Providing they meet certain criteria, all umbrella company contractors will be automatically enrolled into a pension scheme when they join.
Once enrolled, contractors can choose to opt out and manage their pension themselves, or carry on with the umbrella company’s scheme. If they continue, the umbrella company will make a minimum contribution to the pension based on the contractor’s earnings, along with a contribution from the contractor themselves.
The exact contributions will be determined via legislation, but starts at a minimum of 2 per cent, with a minimum of 1 per cent to be paid by the employer, increasing over time.
The process of auto-enrolment
All eligible contractors will be auto-enrolled in their umbrella company’s pension scheme. The criteria for eligibility are simply that the contractor must be between 22 years of age and the state pension age, that they work in the UK and have gross earnings of over £10,000 per annum.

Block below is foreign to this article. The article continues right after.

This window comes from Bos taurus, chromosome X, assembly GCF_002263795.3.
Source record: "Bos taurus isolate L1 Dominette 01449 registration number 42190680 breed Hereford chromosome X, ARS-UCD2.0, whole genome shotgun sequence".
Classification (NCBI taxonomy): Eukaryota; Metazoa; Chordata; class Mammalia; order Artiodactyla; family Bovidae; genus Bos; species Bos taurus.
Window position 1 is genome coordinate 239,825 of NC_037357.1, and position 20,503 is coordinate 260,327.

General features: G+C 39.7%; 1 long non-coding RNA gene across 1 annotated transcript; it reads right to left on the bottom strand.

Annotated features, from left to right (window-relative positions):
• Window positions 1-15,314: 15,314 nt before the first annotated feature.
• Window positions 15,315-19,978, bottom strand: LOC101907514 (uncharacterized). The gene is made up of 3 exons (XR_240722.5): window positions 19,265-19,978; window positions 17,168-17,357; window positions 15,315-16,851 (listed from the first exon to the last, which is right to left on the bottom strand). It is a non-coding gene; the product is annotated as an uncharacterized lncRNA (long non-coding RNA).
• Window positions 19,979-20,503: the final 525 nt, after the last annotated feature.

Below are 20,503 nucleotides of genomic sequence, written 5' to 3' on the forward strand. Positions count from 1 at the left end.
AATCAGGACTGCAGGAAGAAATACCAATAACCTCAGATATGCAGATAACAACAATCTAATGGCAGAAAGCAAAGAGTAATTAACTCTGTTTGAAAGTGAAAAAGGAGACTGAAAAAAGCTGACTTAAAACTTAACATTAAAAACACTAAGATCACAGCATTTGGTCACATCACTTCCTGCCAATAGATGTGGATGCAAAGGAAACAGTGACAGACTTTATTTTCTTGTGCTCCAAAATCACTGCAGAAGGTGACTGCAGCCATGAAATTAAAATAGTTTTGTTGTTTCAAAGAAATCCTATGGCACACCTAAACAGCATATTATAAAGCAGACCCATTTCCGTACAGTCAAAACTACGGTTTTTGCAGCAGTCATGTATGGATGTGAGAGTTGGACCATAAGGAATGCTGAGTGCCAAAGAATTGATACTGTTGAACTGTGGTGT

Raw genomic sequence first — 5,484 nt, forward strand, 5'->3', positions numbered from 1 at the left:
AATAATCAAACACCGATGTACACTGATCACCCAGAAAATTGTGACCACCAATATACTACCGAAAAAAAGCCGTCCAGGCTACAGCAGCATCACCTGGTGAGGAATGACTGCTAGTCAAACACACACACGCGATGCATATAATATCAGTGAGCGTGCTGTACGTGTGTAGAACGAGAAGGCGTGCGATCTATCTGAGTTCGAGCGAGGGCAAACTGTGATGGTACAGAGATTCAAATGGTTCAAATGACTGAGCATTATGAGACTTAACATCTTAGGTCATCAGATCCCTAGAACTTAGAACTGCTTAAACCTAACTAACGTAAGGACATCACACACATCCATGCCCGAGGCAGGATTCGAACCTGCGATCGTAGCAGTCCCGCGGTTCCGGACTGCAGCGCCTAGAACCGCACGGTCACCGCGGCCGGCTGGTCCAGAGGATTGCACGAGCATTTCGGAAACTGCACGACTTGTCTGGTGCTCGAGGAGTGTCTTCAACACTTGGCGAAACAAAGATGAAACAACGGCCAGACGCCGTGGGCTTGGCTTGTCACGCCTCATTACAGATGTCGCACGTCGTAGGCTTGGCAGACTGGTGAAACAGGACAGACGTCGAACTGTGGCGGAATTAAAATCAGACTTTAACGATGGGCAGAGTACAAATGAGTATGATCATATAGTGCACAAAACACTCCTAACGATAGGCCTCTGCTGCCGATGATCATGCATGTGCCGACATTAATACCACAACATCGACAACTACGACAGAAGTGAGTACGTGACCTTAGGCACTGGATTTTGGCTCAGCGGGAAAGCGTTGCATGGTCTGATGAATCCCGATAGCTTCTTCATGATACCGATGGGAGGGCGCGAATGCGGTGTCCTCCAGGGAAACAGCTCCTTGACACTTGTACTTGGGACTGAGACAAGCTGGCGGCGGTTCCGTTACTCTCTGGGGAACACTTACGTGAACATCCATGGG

As mentioned earlier, once an umbrella company contractor has been auto-enrolled in their service provider’s pension scheme, they can choose to opt out. However, contractors cannot arrange to opt out in advance and must wait until they have been enrolled in order to do so.
Furthermore, different companies will have different mechanisms through which contractors can opt out. Usually this will be via a phoneline, online form or through a letter.
Contractors should be wary of pressure from their umbrella company to opt out, as some companies may look to save administration and pension costs by encouraging their contractors to not use their scheme. This goes against pension legislation and can result in action from the Pensions Regulator.
The implications of auto-enrolment
There are numerous advantages to remaining in an umbrella company pension scheme. Primarily, of course, to benefit from having a funded pension, with employer contributions, that allows you to save tax and National Insurance on contributions made. A company pension scheme also saves you time on the admin that managing your own would require.
However, an umbrella company pension scheme can have some drawbacks, particularly in the case of contractors with many clients who may work through multiple providers. In this instance, the contractor would have multiple pension pots, which is not a particularly efficient way of saving a pension.